Black bombazine is universally worn for dinner dress, and is also adopted for social evening parties. There is a good deal of variety in the form as well as the trimmings of dinner gowns. Frocks are very general; some are cut quite low and square round the bosom, with very short sleeves, which are formed of full puffings of black crape placed between bands of bombazine. The bust is trimmed with black crape, variously disposed; but ruches, though so long worn, appear to us most prevalent. The bottoms of the skirts are always very full trimmed with black crape; some have a broad band of crape formed into bias flutings, which are placed across; others are trimmed with black crape leaves, of which there are two or three rows placed one above another. Corkscrew rolls of crape, which are very narrow, and always four or five in number, are also a favourite trimming; and we have observed several gowns trimmed extremely high with black crape tucks.
The bodies of other dresses are made partially high round the back of the neck; the back is plain, and buttons up behind with small jet buttons; the front has a little fullness at each side of the shoulder-strap; the middle of the bust is plain, and sloped gradually on each side; the waist is very short, and the bust is trimmed round with a single row of crape disposed in wolves’ teeth. Plain long sleeve, ornamented at the hand to correspond with the bust, and finished at the bottom of the skirt with a similar but broader trimming.
We recommend this dress, at least the manner in which the body part is made, to those of our fair subscribers who are of the middle age; it is at once delicate and becoming. We understand that several matronly ladies of distinction have given orders for dresses made in this style, and we shall be glad to see it generally adopted.
Black crape over black sarsnet is universally adopted for full dress. The most elegant style is that given in our print. We have, however, noticed another, which we consider as very tasteful and worthy of attention: it is a frock; the body, formed of a fullness of crape, is made to fit the shape of the bust by jet beads, which form a kind of stomacher; the back is full; the shape is formed on each side by jet beads, and it is fastened behind with small jet buttons. A short full sleeve, the fullness looped in various places by little jet ornaments. The bottom of the skirt was trimmed with a deep flounce of black crape, which was looped in the drapery style with jet ornaments, and headed by a row of small crape roses.
We understand that it is expected; dresses both of bombazine and black crape, trimmed with white crape, will be worn, particularly by young ladies. We consider this very likely, because it is still very deep mourning, though less gloomy than all black: we have not yet, however, seen any of them.
Several trimmings, composed of black crape and intermixed with scarlet, are we understand in preparation for some very dashing élégantes. This mixture of black and scarlet has of late years have been tolerated even in the deepest mourning; in our opinion it is far from appropriate: we remember upon a late ever-to-be-lamented occasion it was seldom seen, and we believe it is now likely to be confined chiefly to those ladies whom the French would style merveilleuses.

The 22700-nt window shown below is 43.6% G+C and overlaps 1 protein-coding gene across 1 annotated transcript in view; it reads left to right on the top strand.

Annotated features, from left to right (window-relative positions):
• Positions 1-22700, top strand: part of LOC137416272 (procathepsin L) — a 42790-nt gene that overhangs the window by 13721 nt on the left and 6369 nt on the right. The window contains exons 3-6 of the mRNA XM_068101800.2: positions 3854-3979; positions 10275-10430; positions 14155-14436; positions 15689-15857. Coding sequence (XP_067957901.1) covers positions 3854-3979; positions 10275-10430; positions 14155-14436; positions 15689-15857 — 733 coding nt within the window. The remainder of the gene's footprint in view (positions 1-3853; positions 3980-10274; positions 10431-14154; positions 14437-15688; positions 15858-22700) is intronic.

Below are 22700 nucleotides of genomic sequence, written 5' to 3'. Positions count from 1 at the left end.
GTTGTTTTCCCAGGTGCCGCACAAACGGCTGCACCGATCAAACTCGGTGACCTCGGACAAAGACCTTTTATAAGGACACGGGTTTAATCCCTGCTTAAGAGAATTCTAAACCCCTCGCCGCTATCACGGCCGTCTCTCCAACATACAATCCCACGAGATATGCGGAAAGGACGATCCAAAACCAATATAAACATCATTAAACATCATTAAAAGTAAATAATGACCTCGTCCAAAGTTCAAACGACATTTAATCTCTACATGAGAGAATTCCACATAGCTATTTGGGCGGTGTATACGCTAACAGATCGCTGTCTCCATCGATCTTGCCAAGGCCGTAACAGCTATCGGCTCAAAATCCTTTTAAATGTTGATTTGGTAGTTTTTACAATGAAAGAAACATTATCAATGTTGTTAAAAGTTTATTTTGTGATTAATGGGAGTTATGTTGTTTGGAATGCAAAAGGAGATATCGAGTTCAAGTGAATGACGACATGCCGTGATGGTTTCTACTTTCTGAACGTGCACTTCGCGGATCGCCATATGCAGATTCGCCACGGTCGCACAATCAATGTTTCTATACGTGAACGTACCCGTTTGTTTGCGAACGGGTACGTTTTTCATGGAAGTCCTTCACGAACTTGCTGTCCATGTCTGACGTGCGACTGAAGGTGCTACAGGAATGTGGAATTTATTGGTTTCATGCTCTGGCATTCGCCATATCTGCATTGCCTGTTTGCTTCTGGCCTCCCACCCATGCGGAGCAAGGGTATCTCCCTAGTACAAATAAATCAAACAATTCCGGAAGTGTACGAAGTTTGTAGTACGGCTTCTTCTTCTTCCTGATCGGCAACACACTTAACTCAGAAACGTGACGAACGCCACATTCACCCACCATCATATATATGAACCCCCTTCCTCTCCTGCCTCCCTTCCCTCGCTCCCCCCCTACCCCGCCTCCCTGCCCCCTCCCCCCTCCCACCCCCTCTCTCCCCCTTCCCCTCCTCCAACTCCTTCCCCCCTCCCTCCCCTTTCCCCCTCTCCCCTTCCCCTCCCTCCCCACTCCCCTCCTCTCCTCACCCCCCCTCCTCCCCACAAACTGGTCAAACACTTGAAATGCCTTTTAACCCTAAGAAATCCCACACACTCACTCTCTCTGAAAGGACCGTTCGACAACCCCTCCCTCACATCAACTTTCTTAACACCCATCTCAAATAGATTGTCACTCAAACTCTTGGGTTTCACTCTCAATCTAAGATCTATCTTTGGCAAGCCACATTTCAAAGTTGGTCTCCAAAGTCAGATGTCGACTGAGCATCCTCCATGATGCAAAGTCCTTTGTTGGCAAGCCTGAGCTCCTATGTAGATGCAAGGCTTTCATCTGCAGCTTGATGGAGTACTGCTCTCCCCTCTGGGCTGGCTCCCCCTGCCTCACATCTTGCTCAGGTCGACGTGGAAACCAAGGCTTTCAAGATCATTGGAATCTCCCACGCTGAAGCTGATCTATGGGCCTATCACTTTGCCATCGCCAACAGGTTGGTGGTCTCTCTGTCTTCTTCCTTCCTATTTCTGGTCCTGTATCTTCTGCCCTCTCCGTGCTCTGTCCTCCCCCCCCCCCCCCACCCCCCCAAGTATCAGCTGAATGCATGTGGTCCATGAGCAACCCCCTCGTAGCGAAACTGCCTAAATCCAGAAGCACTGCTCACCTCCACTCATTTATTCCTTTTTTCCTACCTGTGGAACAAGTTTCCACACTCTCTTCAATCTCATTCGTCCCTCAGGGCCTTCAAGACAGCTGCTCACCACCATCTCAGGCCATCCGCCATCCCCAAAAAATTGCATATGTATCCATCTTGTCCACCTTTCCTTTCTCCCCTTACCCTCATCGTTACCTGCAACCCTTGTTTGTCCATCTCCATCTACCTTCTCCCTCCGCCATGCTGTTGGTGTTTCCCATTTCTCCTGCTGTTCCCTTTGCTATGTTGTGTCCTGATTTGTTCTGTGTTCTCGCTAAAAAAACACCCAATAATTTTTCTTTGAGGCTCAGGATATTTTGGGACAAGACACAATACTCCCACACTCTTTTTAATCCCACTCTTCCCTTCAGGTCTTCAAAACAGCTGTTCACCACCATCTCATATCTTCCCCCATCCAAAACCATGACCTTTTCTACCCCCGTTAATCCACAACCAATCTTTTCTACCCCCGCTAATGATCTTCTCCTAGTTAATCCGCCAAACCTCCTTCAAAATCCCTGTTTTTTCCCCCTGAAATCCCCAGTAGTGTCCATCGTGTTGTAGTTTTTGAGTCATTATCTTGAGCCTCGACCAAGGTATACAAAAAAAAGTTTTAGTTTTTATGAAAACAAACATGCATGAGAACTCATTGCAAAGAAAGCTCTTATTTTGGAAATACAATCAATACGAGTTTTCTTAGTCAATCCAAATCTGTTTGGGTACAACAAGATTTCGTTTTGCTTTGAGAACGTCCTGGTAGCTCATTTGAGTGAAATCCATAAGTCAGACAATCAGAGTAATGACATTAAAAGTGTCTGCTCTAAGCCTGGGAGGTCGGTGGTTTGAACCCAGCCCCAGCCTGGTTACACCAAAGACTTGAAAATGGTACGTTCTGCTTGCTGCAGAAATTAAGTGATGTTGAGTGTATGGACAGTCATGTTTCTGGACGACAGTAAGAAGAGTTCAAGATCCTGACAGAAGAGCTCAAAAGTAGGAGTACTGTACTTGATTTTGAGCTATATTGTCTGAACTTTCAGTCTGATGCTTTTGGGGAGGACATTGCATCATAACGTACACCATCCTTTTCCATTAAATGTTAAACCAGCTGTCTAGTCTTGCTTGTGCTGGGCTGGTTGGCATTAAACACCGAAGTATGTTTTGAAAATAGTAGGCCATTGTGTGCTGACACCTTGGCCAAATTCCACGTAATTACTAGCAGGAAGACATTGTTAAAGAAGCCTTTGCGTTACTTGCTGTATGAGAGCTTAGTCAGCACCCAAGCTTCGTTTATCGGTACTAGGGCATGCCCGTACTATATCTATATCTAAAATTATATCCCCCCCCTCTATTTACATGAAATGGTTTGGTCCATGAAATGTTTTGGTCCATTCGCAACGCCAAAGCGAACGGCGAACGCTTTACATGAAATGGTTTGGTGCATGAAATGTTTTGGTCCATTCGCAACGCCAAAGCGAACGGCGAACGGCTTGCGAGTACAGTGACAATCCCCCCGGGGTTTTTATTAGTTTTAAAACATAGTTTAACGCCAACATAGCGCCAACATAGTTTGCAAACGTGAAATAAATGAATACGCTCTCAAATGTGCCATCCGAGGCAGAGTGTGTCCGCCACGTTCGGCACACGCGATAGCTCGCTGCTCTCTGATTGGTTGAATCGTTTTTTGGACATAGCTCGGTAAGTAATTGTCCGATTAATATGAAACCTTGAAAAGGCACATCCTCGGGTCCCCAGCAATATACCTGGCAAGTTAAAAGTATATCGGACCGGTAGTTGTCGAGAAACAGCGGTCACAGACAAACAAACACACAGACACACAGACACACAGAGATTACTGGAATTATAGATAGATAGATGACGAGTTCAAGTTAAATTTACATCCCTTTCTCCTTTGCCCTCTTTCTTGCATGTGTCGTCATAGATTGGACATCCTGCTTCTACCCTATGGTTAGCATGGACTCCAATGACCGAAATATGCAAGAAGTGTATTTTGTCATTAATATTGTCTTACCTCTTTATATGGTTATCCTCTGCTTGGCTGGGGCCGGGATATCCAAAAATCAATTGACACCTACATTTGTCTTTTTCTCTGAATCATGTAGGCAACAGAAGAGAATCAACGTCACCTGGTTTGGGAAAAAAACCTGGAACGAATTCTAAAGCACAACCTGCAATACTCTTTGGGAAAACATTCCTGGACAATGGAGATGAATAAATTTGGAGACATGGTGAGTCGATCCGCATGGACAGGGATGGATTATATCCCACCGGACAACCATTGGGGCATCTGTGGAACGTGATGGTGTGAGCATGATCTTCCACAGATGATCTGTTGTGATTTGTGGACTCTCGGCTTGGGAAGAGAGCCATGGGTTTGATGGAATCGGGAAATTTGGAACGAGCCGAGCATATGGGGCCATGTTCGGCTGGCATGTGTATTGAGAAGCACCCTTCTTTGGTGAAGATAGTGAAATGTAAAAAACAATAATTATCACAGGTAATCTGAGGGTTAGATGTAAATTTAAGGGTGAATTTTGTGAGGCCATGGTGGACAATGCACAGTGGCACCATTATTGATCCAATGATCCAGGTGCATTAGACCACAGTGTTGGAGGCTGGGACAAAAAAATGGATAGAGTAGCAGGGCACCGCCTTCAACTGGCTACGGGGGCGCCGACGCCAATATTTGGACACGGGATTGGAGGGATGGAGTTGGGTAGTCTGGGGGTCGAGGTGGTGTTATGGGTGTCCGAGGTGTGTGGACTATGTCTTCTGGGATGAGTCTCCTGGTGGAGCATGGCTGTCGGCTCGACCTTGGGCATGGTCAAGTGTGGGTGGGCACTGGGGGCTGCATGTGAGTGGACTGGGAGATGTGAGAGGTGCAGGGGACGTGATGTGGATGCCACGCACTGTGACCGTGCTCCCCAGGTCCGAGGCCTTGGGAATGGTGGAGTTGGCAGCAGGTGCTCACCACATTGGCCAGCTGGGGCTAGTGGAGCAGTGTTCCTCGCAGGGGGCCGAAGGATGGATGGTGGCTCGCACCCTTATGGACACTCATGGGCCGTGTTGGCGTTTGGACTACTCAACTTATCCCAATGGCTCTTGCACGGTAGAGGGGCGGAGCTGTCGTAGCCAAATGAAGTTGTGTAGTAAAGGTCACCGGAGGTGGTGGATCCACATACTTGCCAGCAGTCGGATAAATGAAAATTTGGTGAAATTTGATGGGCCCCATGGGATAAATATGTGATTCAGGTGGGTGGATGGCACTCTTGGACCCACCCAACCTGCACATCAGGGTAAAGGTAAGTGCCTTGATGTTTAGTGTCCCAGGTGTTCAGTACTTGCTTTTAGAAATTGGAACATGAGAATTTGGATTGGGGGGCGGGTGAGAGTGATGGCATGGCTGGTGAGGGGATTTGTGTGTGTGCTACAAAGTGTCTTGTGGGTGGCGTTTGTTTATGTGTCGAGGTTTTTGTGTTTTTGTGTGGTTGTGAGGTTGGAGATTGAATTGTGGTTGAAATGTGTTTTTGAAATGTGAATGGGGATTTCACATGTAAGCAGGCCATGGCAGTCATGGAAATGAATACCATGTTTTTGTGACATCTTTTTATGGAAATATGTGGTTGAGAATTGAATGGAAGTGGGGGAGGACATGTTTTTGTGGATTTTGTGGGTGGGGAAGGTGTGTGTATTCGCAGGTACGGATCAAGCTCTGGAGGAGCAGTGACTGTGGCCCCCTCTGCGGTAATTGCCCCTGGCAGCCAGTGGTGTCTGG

Head-dresses, both for full- and half-dress, are mostly made in white crape. Toques and turban-hats are generally adopted in the former, and caps in the latter; they are always of a round shape, and the cauls low: some have narrow borders; others have no border, but have the head-piece formed in the toque style, that is to say, disposed in very full folds: these last are always ornamented with flowers.
Toques are usually made without any other ornament than the crape tastefully disposed in front. Turban-hats are either ornamented with flowers, or if black, with jet beads. Head-dresses are at present either entirely white or entirely black; and the former, as we have just observed, are most prevalent.
Very young ladies wear jet combs, sprigs, and tiaras, in full-dress; but for dishabille, belles of all ages wear simple undress caps, which are in general muslin, long lawn not being much used.
It is almost superfluous to mention, that all ornaments for the hair &c. at present are composed of jet.
Gloves and shoes are always of black chamois leather.
A black crape dress over a black sarsnet slip: the body is cut very low and square round the bust, and is tight to the shape; it is trimmed round the bosom and the back with a rouleau of crape intermixed with jet beads: this trimming does not go round the shoulders. The bottom of the waist is finished by rounded tabs. Long sleeve, made very loose, and finished at the band by a rouleau to correspond with the bosom; the fullness of the sleeve is disposed on the shoulder in puffs, which are interspersed with jet beads, some of which also confine it across the arm: this forms a new and elegant style of half-sleeve. The bottom of the skirt is cut in broad scallops, the edges of which are ornamented with narrow black fancy trimming, and an embroidery of crape roses, with branches of crape leaves disposed between each; a second row of this trimming is laid on at a little distance from the first. The front hair is much parted on the forehead, and disposed in light loose ringlets, which fall over each ear. The hind hair is braided, and brought round the crown of the head. Head-dress, a long veil placed at the back of the head, and an elegant jet ornament, consisting of a rose and aigrette, which is also placed far back. Chamois leather gloves and shoes. Ear-rings, necklace, and cross, jet.